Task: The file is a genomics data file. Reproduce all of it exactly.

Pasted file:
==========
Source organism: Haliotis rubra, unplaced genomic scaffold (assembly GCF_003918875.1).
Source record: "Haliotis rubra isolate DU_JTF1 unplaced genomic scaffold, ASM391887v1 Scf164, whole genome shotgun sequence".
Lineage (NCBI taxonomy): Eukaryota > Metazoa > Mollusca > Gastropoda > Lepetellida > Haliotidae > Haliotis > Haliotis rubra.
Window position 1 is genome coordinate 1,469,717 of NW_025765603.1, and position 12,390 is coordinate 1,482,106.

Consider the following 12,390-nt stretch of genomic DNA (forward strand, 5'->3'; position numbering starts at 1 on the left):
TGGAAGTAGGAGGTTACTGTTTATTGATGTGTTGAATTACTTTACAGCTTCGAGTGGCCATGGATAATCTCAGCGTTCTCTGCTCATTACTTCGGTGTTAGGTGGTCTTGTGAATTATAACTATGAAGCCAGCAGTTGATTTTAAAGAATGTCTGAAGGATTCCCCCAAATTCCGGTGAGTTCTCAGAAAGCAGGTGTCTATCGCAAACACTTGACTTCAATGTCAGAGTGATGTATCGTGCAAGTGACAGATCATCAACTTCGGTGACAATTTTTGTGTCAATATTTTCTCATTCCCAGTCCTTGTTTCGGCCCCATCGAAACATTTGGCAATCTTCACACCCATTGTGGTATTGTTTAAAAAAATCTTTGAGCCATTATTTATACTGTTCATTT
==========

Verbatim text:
Source organism: Haliotis rubra, unplaced genomic scaffold (assembly GCF_003918875.1).
Source record: "Haliotis rubra isolate DU_JTF1 unplaced genomic scaffold, ASM391887v1 Scf164, whole genome shotgun sequence".
Lineage (NCBI taxonomy): Eukaryota > Metazoa > Mollusca > Gastropoda > Lepetellida > Haliotidae > Haliotis > Haliotis rubra.
Window position 1 is genome coordinate 1,469,717 of NW_025765603.1, and position 12,390 is coordinate 1,482,106.

Consider the following 12,390-nt stretch of genomic DNA (forward strand, 5'->3'; position numbering starts at 1 on the left):
TGGAAGTAGGAGGTTACTGTTTATTGATGTGTTGAATTACTTTACAGCTTCGAGTGGCCATGGATAATCTCAGCGTTCTCTGCTCATTACTTCGGTGTTAGGTGGTCTTGTGAATTATAACTATGAAGCCAGCAGTTGATTTTAAAGAATGTCTGAAGGATTCCCCCAAATTCCGGTGAGTTCTCAGAAAGCAGGTGTCTATCGCAAACACTTGACTTCAATGTCAGAGTGATGTATCGTGCAAGTGACAGATCATCAACTTCGGTGACAATTTTTGTGTCAATATTTTCTCATTCCCAGTCCTTGTTTCGGCCCCATCGAAACATTTGGCAATCTTCACACCCATTGTGGTATTGTTTAAAAAAATCTTTGAGCCATTATTTATACTGTTCATTT